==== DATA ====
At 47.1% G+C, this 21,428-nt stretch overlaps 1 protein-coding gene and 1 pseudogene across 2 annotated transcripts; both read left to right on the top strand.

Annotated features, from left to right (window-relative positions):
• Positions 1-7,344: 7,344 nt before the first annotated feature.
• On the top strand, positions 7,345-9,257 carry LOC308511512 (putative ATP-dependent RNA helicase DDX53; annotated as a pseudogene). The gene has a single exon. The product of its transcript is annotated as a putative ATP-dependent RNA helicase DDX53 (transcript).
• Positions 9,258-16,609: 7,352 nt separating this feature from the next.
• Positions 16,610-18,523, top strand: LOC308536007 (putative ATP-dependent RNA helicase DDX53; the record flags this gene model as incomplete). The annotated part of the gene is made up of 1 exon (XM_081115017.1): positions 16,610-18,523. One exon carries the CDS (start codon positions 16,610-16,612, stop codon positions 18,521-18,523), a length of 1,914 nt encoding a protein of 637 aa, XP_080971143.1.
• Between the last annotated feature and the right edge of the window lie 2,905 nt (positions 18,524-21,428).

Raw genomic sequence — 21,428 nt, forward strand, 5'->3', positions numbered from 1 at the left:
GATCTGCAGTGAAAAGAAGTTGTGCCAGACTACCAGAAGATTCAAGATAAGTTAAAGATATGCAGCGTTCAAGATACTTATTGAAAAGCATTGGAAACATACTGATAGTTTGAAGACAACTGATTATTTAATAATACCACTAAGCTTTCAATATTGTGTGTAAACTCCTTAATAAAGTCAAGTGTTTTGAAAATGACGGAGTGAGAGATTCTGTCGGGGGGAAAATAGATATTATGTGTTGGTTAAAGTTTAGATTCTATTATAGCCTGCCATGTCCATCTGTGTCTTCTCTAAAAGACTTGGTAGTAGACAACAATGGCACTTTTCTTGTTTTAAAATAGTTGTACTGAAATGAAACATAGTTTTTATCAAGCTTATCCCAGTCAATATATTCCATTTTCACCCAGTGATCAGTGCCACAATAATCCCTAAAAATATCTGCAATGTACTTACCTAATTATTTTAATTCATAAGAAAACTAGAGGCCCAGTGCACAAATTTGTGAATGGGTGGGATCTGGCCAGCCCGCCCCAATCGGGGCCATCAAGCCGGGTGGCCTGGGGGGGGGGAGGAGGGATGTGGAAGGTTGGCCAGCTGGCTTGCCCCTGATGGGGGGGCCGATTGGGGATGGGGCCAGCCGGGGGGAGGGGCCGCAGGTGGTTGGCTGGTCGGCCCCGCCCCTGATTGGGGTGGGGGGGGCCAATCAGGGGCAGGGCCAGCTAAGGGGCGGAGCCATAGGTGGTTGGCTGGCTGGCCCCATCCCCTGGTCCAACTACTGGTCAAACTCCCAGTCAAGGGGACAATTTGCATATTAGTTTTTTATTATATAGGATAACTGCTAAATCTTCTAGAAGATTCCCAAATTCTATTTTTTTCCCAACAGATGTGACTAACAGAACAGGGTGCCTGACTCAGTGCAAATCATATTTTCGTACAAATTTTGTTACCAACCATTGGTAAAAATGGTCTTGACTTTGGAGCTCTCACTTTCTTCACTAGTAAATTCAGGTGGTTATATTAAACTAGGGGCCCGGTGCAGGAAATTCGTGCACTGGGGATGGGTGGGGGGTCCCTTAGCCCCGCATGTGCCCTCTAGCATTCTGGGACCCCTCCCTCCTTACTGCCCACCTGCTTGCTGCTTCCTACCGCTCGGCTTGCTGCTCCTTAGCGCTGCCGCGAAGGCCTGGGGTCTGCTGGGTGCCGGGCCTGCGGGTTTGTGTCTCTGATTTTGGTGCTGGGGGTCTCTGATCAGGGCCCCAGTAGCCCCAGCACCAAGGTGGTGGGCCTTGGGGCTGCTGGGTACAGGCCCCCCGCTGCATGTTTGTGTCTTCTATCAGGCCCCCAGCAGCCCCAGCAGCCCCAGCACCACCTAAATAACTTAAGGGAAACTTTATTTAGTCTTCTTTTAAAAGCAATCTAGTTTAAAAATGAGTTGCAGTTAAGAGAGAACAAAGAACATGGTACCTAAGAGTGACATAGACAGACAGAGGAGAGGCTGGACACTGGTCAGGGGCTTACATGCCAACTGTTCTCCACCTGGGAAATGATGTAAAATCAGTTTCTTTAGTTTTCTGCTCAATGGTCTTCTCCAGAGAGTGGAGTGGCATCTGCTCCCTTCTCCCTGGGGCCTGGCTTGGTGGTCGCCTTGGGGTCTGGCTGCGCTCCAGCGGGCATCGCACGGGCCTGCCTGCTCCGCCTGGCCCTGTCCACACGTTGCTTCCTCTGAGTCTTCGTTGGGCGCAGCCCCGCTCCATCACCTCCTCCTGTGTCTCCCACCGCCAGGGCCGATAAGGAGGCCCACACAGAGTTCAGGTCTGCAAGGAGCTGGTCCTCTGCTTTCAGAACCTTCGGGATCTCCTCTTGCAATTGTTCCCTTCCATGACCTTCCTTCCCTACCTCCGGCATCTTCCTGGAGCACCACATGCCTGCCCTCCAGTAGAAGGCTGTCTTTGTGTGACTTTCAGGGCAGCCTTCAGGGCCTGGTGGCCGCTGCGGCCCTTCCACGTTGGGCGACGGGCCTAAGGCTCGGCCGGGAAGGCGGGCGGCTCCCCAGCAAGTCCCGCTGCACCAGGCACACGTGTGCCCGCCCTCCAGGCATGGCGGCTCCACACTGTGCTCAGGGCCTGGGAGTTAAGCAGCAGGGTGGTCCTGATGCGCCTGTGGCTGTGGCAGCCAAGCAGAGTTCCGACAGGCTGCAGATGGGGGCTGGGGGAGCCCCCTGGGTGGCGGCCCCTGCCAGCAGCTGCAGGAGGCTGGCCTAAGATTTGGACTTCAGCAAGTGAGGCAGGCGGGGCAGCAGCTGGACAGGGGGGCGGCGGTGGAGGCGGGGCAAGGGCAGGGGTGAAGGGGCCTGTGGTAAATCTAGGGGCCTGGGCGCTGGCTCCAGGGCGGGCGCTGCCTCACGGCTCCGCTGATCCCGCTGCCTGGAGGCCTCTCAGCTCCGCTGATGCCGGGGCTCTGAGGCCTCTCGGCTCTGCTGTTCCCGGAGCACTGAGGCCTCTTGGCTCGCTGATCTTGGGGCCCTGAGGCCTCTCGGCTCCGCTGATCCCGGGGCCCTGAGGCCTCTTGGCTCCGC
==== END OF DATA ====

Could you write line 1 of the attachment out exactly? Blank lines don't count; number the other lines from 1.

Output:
At 47.1% G+C, this 21,428-nt stretch overlaps 1 protein-coding gene and 1 pseudogene across 2 annotated transcripts; both read left to right on the top strand.